My friend Maurice

meandm My friend Maurice

Photo by Richard Asch

Maurice Sendak died last night at the age of 83. There will be many forthcoming tributes to this great artist, including quite a lot of material by and about him from The Horn Book Magazine, which we will be posting on our website for you as we can. But I wanted to take a minute just to remember what an almost impossibly magnetic person he was to be with and talk to–an omnivorous and eloquent consumer of art in all forms, and a wicked mimic who had the most impressive command of obscene language that I have ever heard. In a lot of ways, he was a Big Baby, a grownup still obdurately tied to childhood, making him frequently impossible but also possessed with the honesty and passion of kids who haven’t yet learned to moderate or disguise their feelings. Richard and I had a long dinner with him last fall, when I was there to talk to his Sendak fellows (including Sergio Ruzzier, who has written a great account of that experience), and he ate with gusto all the things that were bad for him (steak, wine, chocolate), regaling us between bites with stories and very firmly held opinions. It’s a great memory to be left with.

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Roger Sutton About Roger Sutton

Roger Sutton has been the editor in chief of The Horn Book, Inc, since 1996. He was previously editor of The Bulletin of the Center for Children's Books and a children's and young adult librarian. He received his M.A. in library science from the University of Chicago in 1982 and a B.A. from Pitzer College in 1978. Follow him on Twitter: @RogerReads.

Comments

  1. Thank you for sharing your memory, Roger. My condolences. My youth services colleague and I were just getting everything ready for the day when my supervisor came in with the news. We stopped what we were doing in order to honor his memory in our own small way by putting together a display of his books. Planning to rewatch the interview with Stephen Colbert when I get home. I’m hoping I can find the NPR interview in which he discussed his collaboration with Tony Kushner on Brundibar. It’s been years since I’ve listened to it, but I remember that it was an extraordinary interview.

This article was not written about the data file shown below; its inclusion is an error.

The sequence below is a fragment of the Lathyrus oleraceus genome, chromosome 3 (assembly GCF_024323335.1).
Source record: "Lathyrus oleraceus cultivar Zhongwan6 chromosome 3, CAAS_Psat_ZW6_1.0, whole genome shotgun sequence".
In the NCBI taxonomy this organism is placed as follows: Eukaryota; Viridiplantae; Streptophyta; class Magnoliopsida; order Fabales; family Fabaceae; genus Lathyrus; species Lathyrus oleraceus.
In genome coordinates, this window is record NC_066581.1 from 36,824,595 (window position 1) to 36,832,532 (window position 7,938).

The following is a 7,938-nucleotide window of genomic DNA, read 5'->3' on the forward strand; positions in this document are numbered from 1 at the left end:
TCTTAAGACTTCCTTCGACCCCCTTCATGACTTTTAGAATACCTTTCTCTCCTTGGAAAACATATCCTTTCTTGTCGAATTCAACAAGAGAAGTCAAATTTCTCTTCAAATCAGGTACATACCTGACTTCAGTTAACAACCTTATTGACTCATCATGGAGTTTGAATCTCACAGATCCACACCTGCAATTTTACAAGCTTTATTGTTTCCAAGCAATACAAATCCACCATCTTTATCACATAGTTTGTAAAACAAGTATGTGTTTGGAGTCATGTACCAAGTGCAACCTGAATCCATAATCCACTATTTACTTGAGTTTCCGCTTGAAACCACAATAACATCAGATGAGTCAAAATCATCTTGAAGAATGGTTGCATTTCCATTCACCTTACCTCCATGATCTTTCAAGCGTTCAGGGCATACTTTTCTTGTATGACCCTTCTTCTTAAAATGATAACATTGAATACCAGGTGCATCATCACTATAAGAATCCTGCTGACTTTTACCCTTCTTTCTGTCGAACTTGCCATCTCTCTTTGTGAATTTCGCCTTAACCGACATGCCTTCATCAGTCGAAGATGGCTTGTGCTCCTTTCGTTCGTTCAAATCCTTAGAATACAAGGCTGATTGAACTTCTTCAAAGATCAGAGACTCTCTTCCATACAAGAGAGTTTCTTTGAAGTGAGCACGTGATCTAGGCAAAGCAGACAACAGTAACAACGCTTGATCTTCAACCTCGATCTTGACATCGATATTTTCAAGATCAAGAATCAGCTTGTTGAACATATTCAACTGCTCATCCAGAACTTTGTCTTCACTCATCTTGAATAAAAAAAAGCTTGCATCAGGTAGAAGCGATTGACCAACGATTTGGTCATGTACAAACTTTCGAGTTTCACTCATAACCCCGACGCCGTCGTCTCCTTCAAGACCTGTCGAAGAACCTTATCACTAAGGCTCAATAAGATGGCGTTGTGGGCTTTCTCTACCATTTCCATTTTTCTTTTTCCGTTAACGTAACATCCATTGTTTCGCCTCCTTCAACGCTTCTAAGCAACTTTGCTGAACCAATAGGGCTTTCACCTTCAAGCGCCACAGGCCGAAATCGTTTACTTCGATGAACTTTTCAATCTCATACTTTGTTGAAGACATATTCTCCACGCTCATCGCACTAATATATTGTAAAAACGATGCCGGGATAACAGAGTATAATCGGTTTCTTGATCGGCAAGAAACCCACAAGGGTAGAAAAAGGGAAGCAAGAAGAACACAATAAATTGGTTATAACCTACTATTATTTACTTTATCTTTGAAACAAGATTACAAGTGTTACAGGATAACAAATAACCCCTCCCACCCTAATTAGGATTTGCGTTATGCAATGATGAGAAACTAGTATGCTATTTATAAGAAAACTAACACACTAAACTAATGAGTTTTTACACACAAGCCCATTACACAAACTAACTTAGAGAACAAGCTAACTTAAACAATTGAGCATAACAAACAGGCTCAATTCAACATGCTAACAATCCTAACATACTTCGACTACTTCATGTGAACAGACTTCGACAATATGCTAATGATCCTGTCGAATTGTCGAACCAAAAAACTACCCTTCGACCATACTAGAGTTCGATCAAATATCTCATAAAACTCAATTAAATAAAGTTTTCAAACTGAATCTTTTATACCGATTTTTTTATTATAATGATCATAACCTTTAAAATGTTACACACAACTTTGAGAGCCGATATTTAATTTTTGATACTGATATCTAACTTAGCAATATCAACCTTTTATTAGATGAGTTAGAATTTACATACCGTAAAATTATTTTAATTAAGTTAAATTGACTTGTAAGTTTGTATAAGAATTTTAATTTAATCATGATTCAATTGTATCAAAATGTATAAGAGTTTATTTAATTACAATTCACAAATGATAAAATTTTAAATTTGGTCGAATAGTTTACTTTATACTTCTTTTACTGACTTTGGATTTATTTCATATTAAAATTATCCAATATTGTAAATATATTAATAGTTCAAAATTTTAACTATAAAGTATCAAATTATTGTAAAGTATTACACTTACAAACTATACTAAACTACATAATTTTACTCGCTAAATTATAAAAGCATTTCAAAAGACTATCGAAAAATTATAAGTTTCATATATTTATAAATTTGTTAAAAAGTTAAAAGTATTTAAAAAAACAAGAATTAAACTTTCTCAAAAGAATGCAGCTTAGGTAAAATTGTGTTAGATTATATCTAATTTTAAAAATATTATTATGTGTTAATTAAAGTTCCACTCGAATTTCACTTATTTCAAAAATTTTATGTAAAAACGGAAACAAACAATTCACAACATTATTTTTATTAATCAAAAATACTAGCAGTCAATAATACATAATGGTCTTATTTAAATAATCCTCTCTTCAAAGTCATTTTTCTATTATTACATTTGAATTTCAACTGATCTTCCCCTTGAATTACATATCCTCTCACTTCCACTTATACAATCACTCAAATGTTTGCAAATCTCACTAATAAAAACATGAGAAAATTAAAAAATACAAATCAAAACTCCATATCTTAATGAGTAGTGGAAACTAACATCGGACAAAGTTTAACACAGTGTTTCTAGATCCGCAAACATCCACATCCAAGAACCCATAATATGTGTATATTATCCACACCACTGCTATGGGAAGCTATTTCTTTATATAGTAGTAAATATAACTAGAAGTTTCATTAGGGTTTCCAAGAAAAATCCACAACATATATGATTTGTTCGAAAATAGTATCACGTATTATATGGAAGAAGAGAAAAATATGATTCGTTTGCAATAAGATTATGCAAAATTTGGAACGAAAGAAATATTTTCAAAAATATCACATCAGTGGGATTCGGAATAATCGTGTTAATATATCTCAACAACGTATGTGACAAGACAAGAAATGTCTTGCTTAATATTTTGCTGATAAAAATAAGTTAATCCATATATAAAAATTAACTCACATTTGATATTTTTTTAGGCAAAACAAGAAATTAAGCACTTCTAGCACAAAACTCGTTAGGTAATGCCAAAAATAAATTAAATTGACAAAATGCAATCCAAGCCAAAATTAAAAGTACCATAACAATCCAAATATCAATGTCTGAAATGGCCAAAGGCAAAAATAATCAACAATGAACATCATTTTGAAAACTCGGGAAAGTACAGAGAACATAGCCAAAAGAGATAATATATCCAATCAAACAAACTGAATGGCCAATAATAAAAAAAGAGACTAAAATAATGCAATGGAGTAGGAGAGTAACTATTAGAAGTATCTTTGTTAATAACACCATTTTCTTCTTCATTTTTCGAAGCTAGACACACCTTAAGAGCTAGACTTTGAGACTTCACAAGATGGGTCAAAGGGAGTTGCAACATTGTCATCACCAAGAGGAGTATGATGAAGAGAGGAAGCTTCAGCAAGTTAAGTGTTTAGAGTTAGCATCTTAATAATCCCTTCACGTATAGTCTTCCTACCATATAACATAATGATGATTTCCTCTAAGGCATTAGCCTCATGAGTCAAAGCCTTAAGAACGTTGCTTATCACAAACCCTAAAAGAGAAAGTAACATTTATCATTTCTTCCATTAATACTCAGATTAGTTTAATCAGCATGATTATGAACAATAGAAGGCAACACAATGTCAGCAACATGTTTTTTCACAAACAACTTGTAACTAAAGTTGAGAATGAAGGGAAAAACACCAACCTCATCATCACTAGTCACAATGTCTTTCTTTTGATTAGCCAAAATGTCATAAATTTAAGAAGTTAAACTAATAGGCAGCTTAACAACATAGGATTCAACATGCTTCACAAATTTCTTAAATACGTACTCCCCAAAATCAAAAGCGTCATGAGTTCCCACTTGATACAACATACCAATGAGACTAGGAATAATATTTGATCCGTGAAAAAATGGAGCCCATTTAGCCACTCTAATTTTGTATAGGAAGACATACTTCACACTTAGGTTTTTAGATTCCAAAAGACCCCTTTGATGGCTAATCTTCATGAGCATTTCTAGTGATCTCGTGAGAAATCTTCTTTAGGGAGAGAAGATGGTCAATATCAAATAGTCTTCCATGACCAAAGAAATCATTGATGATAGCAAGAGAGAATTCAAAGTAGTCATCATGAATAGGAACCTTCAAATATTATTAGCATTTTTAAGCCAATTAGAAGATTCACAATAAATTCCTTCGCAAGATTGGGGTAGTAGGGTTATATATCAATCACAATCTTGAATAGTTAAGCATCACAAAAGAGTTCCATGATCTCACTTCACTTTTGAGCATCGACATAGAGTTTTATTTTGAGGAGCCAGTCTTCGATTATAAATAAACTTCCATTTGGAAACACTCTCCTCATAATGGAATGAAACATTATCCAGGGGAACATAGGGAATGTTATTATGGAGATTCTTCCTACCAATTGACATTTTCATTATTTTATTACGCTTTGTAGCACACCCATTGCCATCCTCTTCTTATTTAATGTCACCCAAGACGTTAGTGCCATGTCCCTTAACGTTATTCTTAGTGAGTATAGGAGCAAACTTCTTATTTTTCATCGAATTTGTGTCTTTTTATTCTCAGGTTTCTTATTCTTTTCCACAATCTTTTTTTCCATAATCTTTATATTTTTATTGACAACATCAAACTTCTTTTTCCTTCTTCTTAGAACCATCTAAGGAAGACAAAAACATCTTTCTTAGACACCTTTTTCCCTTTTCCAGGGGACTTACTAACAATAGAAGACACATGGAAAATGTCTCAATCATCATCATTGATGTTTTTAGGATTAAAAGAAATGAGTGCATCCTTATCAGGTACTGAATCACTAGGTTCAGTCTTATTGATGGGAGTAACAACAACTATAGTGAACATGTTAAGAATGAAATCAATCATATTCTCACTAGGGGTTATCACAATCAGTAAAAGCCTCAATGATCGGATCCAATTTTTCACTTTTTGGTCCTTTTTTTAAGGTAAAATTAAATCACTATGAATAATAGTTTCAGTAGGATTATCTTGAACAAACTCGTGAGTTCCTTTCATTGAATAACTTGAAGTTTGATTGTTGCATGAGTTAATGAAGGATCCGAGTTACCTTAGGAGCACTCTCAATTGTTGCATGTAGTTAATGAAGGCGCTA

2. Elizabeth Law says:

    I was thinking this morning about how huge and actually impossible to measure Sendak’s impact was. Long before Really Rosie or the Carole King songs, we had the Nutshell Library in our house. And for about 40 years, whenever my sister or I had a big piece of news, my dad would say “Whoopie once, whoopie twice!” It had become part of his lexicon.

  3. Thank you for sharing this, Roger. We missed out on interviewing Sendak for Library of the Early Mind — timing wasn’t right. My one big regret from an otherwise great experience…

  4. Reminded of your earlier post about the Payne auditorium, I’d put Sendak’s name on my wall.

  5. Gail Lockman says:

    Terry Gross did a wonderful interview with Maurice Sendak on Fresh Air fairly recently, December 29, 2011. Sweet interview, very revealing, but lovely. They both enjoyed each other’s conversation. We were just bystanders lucky enough to eavesdrop.

  6. Thanks for your heartfelt thoughts about your dear friend, Maurice. Where The Wild Things Are has already and will stand the test of time, and though I didn’t know him, Max gave us some clear insight into who Sendak was as a little boy, and perhaps who he ultimately was.

Trackbacks

  1. [...] still remember Roger Sutton’s 2003 Horn Book interview with Maurice. (Note: Roger has a brief tribute to his friend at his blog today, the best part being where he describes Sendak as “an [...]

  2. [...] York Times, the Rosenbach Museum & Library, and Roger Sutton’s blog. (Roger’s post has been updated with a beautiful [...]

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